1,000 FEET PER MINUTE

In the interest of getting to know who I am, I’m sharing stories from my life. I call them Preliminary Files and I hope you enjoy them.

OIL-GAUGEMemorial Day weekend…
The sky is ablaze with the morning sun and I’m feeling the urge to get out in it when the phone rings.

My friend Bill, who has never called before says, “How would you like a ride in my airplane in exchange for washing it?”

I always want to fly. From my first dream where I could fly with no visible means of support, I was hooked. And it just so happens, my calendar is clear today. How hard could it be to wash a private plane anyway? They’re not much larger than a car. So I agree.

The Brownsville airport is at an elevation of 1200 feet while standing on the ground. Brownsville, California is a small town in the Sierra Nevada mountains where I grew up. The runway is pure dirt and gravel. So Bill’s plane,which is normally a light shade of baby blue, has a dusting of red clay and pulverized granite along the undercarriage. I make a note of the potential labor on my way into the passenger seat.

Bill suggests we fly over the Feather River Canyon scenic wilderness area which will be a 45 minute ride. I’m so excited I can barely contain myself.

Bill asks me to open the passenger door. He says it gets real hot while you’re waiting for the engine to warm up. The prop is blowing hot wind into the cockpit and Bill finally yells, “Okay, go ahead and shut the door.”

We taxi the runway and just before the airport gives way to a steep drop off, we are airborne. We’re climbing 2,000 feet per minute Bill explains.

I’m watching the pine trees shrink below us as my solar plexus registers the sudden elevation gain. I can already picture vistas off in the canyon country just eight miles away as the crow flies. I’m happy as a clam and I turn to see how happy Bill looks, but I’m sorely disappointed.

Not only does he not look happy, he looks downright worried as he taps urgently on one of the gauges on his instrument panel.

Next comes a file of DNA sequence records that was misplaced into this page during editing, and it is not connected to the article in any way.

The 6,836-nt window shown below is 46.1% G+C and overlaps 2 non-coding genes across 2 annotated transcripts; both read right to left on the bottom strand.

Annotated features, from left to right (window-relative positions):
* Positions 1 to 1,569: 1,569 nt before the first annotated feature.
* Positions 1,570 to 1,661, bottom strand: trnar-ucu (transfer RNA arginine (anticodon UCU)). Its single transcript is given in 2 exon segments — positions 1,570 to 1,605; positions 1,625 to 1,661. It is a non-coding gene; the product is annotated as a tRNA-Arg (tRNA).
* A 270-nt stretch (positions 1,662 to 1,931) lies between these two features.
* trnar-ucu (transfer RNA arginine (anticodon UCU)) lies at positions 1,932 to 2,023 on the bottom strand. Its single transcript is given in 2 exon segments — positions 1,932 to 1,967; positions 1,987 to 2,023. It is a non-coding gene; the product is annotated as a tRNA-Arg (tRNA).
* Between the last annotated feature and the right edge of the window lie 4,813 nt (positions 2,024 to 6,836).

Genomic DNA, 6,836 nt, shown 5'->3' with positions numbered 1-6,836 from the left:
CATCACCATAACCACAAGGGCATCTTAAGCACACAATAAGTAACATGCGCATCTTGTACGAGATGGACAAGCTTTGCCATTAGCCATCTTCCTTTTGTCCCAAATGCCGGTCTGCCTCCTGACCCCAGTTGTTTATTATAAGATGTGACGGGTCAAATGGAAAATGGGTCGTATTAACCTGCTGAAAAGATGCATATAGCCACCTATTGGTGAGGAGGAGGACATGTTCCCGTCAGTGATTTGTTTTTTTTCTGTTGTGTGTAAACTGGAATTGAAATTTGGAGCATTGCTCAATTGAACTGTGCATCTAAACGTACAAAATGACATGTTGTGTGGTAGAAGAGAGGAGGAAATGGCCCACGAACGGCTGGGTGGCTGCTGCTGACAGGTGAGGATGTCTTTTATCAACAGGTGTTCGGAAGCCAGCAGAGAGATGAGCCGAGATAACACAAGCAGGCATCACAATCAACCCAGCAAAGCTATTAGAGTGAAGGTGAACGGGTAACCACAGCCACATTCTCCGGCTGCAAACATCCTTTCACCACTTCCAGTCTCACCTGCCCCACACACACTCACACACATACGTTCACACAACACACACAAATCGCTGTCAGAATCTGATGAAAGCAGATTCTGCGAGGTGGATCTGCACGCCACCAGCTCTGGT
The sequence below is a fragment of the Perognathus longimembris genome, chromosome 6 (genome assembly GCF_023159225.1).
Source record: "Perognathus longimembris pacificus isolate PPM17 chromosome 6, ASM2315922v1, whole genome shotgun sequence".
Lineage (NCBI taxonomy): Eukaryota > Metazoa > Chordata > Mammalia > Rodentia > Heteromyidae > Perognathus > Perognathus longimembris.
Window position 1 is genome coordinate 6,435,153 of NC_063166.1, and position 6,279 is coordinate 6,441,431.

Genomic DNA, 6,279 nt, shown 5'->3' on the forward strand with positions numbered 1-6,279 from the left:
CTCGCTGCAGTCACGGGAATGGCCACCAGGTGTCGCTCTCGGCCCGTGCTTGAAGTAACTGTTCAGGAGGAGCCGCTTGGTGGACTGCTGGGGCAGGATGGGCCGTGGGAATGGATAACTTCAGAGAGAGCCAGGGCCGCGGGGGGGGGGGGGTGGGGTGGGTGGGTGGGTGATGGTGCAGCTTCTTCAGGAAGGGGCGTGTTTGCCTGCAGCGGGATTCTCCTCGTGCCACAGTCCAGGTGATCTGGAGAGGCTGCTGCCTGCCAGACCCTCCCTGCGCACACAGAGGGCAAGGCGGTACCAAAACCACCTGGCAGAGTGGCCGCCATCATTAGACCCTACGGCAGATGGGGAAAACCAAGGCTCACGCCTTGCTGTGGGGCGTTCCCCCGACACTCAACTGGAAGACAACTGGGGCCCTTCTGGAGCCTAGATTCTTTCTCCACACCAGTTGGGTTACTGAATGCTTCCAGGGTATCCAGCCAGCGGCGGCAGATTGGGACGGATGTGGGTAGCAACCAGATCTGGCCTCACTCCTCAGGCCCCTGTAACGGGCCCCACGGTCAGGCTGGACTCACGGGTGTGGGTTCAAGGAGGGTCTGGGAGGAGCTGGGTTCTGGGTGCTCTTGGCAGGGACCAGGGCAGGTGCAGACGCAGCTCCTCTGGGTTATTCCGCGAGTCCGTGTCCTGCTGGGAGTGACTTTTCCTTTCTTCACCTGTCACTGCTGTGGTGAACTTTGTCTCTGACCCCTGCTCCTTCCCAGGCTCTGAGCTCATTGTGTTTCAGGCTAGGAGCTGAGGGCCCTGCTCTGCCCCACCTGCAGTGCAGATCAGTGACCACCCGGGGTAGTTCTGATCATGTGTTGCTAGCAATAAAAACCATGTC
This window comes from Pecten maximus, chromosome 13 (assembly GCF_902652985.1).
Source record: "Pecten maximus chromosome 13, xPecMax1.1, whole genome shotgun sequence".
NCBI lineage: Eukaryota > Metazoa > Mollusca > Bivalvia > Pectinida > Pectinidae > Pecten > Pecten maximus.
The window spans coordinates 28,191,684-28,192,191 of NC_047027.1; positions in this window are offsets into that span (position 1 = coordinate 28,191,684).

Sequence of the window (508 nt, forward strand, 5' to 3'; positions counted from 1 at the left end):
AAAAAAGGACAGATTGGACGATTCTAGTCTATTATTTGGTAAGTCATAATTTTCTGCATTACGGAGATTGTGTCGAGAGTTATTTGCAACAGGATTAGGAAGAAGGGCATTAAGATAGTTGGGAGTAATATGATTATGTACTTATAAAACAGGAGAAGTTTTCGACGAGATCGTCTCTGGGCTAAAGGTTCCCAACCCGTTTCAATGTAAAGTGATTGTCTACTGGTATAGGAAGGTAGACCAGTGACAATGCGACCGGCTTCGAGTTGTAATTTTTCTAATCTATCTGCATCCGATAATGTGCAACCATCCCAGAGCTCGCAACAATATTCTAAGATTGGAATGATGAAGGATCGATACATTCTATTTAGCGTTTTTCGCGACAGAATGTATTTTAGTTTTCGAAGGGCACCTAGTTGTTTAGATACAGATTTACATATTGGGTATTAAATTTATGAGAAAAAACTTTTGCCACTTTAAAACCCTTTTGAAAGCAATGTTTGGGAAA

Let’s see, I thought…
“Oil Pressure”
I wonder why he’s tapping on the oil pressure gauge?

Bill reaches behind him, grabs a headset and radios in to Sacramento (a good 80 miles to our southeast). “We’re at an elevation of 2,000 feet and falling about a thousand feet per minute. It looks like we’re going to have to do a field jump.” I hear Bill say. What the heck, I wonder, is a field jump?

Bill shares what is happening:
“We have no oil pressure according to the gauge. So I’ve shut the engine down. You can still hear it because the wind is rotating the propellers, but if the gauge is correct, the engine will soon freeze up.”

The steady hum of the engine, as though it was right on cue, goes completely silent and in it’s place, just the sound of air as our plane plummets toward the earth.

In the foothills of the Sierra Nevada, the oaks give way to the pines and fir trees at about the 1400 foot elevation. From Brownsville (1200 feet) down the live oaks are everywhere. As far as we can see, when we get within 30 feet of the ground, the oak forests will shred the plane and us like pencil shavings.

So now it’s time. Time for my life to play a final reel of memories before I die. The proverbial “life flashing before my eyes”. I am not afraid, which is odd in itself, but what puzzles me is my utter disappointment in the life flash. One, it is too rapid, two, it barely has any substance, and three, it feels like someone else’s life. Very anti-climactic!

Out the front window the oak trees are getting closer. At two thousand feet and falling at a thousand feet per minute, we don’t have long before impact.

At about 35 feet, just five feet above the oak canopy the strangest thing happens. Suddenly a field of grass appears. Bill screams, “I can’t get the landing gear down. There’s going to be a bump.” I would normally laugh at his understatement, but my disappointment over the diluted life-flash is making me very serious and not in the mood for laughter. Besides, it’s time to die now.

The plane hits the ground on its belly. We can feel the jolt bend the metal of the plane as it continues its fishtail plowing through 14 inches of earth for a very long time. Finally the plane comes to a rest in the middle of the field of grass. I quickly open the door, hop onto the ground and step off the skid.

“75 feet Bill!”, I shout with great pride in my measuring skills. Bill is hugging the two passengers from the back seat, and upon my arrival, thanks me vehemently for not freaking out.

Bill uses a device in the plane to radio his son Skip and after sitting on a fallen oak tree for thirty minutes in stunned silence under a blinding sun, Skip arrives in his SUV. We climb in, super happy to feel the vehicle’s wheels in touch with the earth. Every tiny bump feels like a blessing as we rumble out of the field and onto the smooth pavement.

(My Lesson: Near death experiences are not as glamorous as they make them out to be. And; especially so when you’re not going to die anyway.)

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